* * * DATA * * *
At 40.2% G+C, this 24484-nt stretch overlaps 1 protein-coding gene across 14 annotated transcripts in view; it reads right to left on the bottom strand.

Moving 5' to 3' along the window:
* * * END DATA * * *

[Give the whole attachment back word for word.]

At 40.2% G+C, this 24484-nt stretch overlaps 1 protein-coding gene across 14 annotated transcripts in view; it reads right to left on the bottom strand.

Moving 5' to 3' along the window: